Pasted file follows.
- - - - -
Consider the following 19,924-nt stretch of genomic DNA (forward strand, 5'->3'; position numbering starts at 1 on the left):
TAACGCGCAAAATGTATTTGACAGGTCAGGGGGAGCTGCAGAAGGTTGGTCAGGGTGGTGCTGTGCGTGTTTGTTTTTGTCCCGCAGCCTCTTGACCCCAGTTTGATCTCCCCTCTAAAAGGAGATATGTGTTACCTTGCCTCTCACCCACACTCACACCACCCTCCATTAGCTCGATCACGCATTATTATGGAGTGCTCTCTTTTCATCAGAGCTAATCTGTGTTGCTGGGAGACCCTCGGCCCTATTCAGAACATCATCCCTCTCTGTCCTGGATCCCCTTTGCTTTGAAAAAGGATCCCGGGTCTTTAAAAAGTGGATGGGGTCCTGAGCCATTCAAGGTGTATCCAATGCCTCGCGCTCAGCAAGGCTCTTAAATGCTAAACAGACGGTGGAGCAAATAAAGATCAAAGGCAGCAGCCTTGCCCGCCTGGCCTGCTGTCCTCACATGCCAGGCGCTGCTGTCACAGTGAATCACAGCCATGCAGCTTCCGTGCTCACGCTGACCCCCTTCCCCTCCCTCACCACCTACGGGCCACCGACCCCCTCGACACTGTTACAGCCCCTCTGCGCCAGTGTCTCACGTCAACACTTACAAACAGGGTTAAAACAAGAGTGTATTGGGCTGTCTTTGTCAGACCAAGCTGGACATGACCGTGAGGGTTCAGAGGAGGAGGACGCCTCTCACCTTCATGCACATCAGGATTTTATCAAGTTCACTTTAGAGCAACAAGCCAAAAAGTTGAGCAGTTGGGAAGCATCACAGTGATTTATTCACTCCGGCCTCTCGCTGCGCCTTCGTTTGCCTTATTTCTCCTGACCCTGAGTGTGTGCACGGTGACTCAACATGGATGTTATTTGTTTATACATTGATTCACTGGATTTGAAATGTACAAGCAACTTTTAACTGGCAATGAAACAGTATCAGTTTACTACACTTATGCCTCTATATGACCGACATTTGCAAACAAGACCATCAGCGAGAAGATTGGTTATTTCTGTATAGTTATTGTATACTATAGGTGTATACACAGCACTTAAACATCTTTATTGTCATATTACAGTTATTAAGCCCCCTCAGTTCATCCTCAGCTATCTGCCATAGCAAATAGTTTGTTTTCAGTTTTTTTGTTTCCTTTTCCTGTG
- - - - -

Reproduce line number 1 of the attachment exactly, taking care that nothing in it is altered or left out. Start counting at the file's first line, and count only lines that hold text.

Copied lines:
Consider the following 19,924-nt stretch of genomic DNA (forward strand, 5'->3'; position numbering starts at 1 on the left):